When I say inside the body, I mean that sometimes our muscles and/or our musculoskeletal parts can feel the effects of stress and anxiety before our conscious thoughts get there.  Our muscles can hold trauma and memories, just like our minds.  Think about a time where you have been in constant and sustained stress.  Did your muscles stiffen up?  Did you suddenly develop tension headaches or migraines?  These can be signs that your body is holding on to something your brain is not ready to deal with yet.

Dealing with emotional, verbal, physical or sexual abuse is extremely stressful and taxing on the mind, body and soul.  It is important to listen to all three components.  Of course, no one can live completely stress free but often we neglect what our soul or common sense tells us.  It can be easy to turn a blind eye but when the pain becomes physical, it is hard to ignore.

What happens to the body?

When you are in an abusive relationship the chronic tension begins to affect you physically.  You might have constant shoulder pain where you never had it before.  You may be carrying stress in your feet when they have never bothered you.  The barrage of insults and attacks wear on your body as much as they wear on your soul.

According to the Cleveland Clinic when your body enters the F3 mode, or stress response, the following can happen:

  • Your heart rate and blood pressure increase
  • You are pale or have flushed skin
  • Blunt pain response is compromised (aka pain is delayed)
  • Diluted pupils
  • You are on edge
  • Memories can be affected
  • You are tense and trembling
  • Your bladder might be affected

Do you remember the last time you were cut off in traffic and had to slam on the brakes?  Do you remember the instant panic and frustration you felt?  That is exactly what it feels like to start fight, flight or freeze.

Can you imagine having that same feeling for days, months or even years?  Intense isn’t it.  That is what a lot of abuse survivors feel both when they are in the relationship and when they are trying to leave

How Can I Help Myself?

  1. Time: Did you ever notice that once you were finally done with a stressful project you got sick? My body experienced what I called the ‘rubber band effect’ after leaving my abusive relationship. My body was so happy to release all that pent up cortisol and serotonin that I ended up feeling sore and sick to my stomach for days. Once you remove yourself from the stressful situation, it still takes time for your mind and body to build back up.  The more removed from your relationship you are, the less chronic stress your body will have to endure.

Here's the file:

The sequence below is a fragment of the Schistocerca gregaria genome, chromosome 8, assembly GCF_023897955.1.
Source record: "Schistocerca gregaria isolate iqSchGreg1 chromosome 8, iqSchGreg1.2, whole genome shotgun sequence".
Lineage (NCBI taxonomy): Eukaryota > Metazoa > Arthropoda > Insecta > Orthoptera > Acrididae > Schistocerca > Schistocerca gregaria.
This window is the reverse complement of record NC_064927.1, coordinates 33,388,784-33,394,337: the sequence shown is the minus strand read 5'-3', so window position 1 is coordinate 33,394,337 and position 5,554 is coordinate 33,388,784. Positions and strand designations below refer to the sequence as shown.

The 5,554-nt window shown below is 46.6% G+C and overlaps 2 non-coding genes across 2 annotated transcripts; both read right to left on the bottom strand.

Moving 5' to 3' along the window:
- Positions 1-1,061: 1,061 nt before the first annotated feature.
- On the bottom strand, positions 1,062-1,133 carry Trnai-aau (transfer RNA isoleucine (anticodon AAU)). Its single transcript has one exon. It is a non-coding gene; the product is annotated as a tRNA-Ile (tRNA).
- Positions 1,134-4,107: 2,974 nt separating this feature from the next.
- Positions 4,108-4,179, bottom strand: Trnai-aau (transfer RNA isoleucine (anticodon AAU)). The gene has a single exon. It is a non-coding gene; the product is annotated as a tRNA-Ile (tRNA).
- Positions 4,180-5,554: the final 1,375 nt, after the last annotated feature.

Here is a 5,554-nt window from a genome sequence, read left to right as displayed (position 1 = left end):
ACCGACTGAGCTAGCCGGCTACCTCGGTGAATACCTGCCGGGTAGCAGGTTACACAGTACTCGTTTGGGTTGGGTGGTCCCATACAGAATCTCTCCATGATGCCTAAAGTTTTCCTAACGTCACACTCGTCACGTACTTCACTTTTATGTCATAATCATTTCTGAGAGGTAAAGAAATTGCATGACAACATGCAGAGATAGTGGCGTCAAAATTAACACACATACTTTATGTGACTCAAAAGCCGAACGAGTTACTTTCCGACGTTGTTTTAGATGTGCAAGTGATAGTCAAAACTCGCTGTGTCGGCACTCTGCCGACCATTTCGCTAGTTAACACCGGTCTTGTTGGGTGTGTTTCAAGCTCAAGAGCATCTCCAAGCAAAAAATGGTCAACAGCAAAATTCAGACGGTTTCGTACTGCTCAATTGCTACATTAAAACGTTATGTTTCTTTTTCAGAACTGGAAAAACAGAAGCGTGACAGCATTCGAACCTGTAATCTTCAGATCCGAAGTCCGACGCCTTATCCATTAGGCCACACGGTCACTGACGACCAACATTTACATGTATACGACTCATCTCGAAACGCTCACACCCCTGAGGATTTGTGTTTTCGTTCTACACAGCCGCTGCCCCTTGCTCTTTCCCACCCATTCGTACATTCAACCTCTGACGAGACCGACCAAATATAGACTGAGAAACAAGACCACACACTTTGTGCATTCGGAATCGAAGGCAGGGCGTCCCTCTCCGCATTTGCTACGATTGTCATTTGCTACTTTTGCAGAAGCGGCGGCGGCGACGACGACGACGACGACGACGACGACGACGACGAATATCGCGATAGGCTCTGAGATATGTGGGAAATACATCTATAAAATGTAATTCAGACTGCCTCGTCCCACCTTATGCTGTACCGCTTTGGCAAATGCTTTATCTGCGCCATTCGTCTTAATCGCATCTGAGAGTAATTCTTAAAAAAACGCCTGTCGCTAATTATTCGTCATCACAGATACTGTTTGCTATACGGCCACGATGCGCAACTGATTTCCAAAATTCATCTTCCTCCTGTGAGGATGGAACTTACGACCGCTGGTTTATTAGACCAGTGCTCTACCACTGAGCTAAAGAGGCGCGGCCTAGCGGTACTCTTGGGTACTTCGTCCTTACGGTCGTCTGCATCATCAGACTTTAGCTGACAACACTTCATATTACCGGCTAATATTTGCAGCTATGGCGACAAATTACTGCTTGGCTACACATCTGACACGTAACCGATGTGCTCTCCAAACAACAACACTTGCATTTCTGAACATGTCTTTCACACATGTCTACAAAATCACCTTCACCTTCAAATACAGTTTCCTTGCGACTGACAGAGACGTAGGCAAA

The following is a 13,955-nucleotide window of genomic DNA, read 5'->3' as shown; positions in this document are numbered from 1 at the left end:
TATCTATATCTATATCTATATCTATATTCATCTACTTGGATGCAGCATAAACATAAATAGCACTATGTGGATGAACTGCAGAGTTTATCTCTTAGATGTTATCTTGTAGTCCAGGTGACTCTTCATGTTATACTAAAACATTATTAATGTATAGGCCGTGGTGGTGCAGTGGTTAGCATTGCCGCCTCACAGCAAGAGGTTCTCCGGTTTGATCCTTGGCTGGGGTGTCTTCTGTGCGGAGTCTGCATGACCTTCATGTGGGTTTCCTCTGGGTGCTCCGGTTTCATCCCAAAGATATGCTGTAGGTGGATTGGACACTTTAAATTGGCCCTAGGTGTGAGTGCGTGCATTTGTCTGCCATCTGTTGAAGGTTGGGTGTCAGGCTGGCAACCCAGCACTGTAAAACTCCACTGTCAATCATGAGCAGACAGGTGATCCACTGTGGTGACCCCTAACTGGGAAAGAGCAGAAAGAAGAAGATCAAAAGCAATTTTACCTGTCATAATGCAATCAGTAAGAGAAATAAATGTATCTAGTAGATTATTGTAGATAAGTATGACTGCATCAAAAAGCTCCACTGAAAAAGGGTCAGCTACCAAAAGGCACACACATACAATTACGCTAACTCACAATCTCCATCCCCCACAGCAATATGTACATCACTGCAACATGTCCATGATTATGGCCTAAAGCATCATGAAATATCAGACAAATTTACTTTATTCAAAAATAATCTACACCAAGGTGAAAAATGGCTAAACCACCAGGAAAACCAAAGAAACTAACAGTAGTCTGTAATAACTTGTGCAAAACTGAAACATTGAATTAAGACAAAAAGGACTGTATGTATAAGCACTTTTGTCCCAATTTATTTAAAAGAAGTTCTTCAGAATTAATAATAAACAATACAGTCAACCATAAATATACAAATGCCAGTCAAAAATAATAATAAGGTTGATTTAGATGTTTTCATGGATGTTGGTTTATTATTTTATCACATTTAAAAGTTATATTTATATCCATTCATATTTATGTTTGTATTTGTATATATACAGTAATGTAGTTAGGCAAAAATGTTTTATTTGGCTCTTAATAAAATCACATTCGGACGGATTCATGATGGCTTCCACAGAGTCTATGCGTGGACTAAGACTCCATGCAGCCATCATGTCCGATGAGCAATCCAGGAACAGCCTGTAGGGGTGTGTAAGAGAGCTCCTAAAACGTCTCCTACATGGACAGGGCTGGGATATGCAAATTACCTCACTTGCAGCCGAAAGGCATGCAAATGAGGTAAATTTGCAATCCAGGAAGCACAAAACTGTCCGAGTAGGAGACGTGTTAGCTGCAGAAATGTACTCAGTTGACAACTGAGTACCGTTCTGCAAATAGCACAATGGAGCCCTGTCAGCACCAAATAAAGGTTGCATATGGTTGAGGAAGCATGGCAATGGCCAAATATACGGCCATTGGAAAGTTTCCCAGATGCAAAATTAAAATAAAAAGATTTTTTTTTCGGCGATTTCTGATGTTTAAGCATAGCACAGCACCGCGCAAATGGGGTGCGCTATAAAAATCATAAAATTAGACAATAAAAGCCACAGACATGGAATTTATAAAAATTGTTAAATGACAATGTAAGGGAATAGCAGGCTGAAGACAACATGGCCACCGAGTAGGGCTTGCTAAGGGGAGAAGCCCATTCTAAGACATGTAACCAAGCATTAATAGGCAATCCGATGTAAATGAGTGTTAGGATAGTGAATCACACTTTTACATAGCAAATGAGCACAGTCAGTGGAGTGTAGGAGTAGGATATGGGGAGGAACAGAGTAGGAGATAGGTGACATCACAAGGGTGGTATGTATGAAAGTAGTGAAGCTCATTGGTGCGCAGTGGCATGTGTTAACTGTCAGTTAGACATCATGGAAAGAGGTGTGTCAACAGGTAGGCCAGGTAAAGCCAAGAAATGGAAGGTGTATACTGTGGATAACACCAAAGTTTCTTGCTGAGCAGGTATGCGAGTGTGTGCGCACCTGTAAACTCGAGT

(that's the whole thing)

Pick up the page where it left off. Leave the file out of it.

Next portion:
2. Exercise: For some people exercise is their lifeline.  Running can be therapy and moving your muscles is always a good boost for mental health.  To be honest though, for me exercise was an additional stressor.  I decided not to put more pressure on myself to be in the gym and that made me feel better.  After a few months I took up a hot yoga and it was perfect for my mind body and soul.  Remember whatever you decide to do, that’s ok.
  3. Talking: Whether you talk with friends and family, a SAGE mentor, participate in a group and/or find a specialized therapist, talking about your feelings to an understanding ear can help ease stress. Plus, you learn better coping skills and have supportive people around. 
  4. Massage: Massage can be beneficial for the mind, body and soul.  If you haven’t listened to the podcast with Rachael, you can find it here.  There are so many different types of massage and energy work that can help you relax and work muscles.
  5. Meditation: Guided meditation helped me get reacquainted with my inner self, that’s why I run the guided meditation class. It was essential to helping me learn what I needed and where to focus my healing.  Frankly, it helped me find myself again. At the very least, taking a quiet moment in a comforting place can be all you need to reset and refocus.   

Whichever way you find healing just remember these two things; that the fastest healer doesn’t win and what works for one person may not work for you.  Healing takes time, energy and effort but someday you will find yourself again only this time you will be a stronger, wiser and happier you.